One immigrant's success story
Arriving from Serbia 28 years ago, Sara Caffee has accomplished much.
By PAUL SWIDER
Published June 10, 2007
ST. PETERSBURG - The city is a very different place than the one Sara Caffee came to 28 years ago. For one thing, back then there wasn't anyone like her.
"When I came here, there wasn't even anyone who could even speak my language, " said Caffee, who was 19 when she arrived from Serbia.
Today, thanks to Caffee, there are plenty of well-adjusted Serbs and Bosnians and others from the Balkans running their own businesses in the region. Still, she takes it all in stride.
"I'm just another woman in business, " said Caffee, who recently opened Fresh Produce Store and More at 6030 Fourth St. N.
Ironically, she's one of the last to start such a business. Over the years, through her work with the Red Cross and Catholic Charities, Caffee has helped many war refugees from the Balkans get settled in the area. Many went on to start a growing number of area businesses. Now it's Caffee's turn.
"This has always been my dream, to have a produce store, but I never had the time, " said Caffee, who has also worked in real estate. Now, with that market in the doldrums, "I have the time."
Caffee, nee Simic, was born and raised on a farm south of Belgrade. When she came here to help a relative manage some property, she was completely out of her element. But she studied English, earned a degree from St. Petersburg Junior College, married and had children, then started selling homes.
In the early '90s, she took a break for three years to help with refugee resettlement. Along the way she helped many of those now forming a thriving Balkan business community.
"I didn't know anybody when I came here, " said Mile UcuKalo, who owns Euro Shop at 9035 Dr. Martin Luther King Jr. St. N. "She'd take us to the doctor, help us, whatever."
UcuKalo started his store in 2000 and was alone in the business in this area.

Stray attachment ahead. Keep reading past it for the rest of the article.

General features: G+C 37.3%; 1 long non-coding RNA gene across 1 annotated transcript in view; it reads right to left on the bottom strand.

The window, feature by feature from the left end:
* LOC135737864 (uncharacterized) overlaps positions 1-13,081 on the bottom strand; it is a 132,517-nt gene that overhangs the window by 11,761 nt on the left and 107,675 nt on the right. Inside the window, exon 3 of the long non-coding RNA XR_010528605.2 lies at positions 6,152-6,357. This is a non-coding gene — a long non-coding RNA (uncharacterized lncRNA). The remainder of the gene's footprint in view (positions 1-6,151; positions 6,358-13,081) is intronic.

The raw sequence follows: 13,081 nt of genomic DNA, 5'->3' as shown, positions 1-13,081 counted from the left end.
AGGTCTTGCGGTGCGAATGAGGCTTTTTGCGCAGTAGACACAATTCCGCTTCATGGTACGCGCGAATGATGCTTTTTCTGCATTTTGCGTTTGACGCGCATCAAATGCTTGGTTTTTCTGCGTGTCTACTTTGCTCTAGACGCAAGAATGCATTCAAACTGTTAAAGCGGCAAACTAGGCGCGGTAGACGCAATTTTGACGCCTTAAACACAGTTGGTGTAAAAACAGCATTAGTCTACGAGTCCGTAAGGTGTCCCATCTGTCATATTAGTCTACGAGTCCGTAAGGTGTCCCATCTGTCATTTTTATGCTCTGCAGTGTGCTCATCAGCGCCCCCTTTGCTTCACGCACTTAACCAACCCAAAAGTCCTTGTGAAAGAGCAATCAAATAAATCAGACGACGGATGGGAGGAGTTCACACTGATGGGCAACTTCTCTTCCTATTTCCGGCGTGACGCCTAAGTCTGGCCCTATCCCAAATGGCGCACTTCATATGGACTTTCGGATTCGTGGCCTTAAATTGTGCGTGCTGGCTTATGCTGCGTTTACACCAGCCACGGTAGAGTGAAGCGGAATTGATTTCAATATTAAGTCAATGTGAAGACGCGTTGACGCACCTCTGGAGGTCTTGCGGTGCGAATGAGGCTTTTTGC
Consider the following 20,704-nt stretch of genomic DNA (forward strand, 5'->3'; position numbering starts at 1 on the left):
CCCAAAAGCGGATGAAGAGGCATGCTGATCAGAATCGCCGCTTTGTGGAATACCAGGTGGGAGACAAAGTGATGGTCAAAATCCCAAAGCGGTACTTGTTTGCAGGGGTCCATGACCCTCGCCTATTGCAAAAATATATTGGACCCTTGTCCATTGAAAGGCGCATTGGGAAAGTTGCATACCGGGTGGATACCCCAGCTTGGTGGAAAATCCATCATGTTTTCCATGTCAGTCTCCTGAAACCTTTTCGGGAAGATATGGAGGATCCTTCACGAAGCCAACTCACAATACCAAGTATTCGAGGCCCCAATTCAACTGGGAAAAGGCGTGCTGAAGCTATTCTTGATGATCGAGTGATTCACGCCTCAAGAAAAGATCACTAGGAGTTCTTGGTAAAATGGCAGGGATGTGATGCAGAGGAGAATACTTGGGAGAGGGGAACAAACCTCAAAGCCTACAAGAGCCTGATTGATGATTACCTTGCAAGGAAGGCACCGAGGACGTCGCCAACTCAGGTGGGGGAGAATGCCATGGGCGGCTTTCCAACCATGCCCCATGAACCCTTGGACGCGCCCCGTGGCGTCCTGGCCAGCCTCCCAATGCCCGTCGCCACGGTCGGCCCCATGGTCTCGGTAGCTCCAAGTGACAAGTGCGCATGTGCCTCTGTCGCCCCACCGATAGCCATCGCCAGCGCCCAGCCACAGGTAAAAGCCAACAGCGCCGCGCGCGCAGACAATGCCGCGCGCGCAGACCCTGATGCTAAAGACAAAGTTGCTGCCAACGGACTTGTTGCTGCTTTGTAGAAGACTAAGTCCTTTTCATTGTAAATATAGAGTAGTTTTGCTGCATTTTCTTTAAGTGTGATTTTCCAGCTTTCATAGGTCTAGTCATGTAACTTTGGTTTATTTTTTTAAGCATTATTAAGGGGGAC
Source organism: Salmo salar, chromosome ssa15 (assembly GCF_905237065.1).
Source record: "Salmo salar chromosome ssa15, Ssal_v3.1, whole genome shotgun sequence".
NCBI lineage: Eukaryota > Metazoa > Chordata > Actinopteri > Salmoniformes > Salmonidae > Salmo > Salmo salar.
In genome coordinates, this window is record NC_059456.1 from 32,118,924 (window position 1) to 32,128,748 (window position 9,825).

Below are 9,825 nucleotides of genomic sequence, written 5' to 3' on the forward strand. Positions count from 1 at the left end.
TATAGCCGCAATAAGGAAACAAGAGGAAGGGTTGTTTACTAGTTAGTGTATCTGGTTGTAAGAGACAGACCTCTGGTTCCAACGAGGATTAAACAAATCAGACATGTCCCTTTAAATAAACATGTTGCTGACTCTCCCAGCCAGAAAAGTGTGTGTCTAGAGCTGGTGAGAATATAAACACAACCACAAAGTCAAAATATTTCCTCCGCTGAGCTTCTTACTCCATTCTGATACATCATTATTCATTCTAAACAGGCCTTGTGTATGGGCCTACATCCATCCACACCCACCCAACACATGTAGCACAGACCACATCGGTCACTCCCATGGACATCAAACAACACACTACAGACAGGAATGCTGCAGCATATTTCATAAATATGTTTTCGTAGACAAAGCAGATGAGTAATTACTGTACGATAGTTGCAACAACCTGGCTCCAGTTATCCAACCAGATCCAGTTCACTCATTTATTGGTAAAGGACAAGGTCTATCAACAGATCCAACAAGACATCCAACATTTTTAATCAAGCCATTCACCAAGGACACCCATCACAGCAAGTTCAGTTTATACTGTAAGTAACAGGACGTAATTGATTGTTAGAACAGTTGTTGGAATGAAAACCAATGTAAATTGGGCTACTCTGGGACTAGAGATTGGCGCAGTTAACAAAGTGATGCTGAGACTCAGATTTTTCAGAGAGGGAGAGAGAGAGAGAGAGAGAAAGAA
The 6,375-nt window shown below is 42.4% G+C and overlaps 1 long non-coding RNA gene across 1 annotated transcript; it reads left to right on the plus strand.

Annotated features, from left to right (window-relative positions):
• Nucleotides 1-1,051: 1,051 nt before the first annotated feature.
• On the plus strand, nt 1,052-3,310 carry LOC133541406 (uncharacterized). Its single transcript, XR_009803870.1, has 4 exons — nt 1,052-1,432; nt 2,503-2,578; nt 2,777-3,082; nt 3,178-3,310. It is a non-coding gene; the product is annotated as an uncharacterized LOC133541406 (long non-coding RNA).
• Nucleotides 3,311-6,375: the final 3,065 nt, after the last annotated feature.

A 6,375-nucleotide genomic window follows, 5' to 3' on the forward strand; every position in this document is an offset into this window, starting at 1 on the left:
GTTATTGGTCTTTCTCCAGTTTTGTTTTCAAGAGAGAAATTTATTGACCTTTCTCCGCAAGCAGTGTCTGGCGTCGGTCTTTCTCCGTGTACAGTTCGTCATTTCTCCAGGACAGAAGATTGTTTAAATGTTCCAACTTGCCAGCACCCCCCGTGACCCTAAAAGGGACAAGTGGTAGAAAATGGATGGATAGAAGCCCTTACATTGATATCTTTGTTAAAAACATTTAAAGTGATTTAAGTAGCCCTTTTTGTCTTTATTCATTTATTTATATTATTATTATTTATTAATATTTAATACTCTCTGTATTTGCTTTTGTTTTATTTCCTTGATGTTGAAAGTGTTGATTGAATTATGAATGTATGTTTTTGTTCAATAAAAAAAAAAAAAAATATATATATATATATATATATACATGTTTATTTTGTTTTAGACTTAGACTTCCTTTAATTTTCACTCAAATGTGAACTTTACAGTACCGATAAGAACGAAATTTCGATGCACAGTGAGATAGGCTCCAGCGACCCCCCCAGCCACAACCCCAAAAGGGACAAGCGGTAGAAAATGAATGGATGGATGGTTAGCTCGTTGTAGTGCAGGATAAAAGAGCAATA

Now his distribution business supplies product to a dozen such stores around the Tampa Bay area and is working on getting ajvar and lutenitsa into mainstream grocers.
UcuKalo helped his family the way he'd been helped and his brother now owns Bosnia Food Store at 6508 Fourth St. N, a strip center that includes similar businesses Mediteran Fast Food and Sports Cafe Zodiac.
"It's a big community, " said Amir Kapo, the owner of Zodiac, which he describes as the "Bosnian Starbucks."
There are several thousand refugees in the area but also immigrants from Bulgaria and Romania, Macedonia and more. "The door is open to everyone."
Caffee gets visits from many of these people in her store, when they're not at cultural hangouts like Cafe Stella on 34th Street and Kalina's on MLK.
She won't take credit for their business success, but she certainly helped many find their way in their new world.
"They're all just very hard workers, " she said. "They like to own their own businesses."
Caffee continues to work on her dream, too, while raising two daughters alone, shopping property and managing a new store. She's lost business partners and is now juggling to source her fresh produce from markets in Tampa while still running the business.
"I'll have to figure it out, " she said. "My people like to have their fresh fruits and vegetables."
Paul Swider can be reached at 892-2271 or firstname.lastname@example.org or by participating in itsyourtimes.com.
[Last modified June 9, 2007, 19:33:06]
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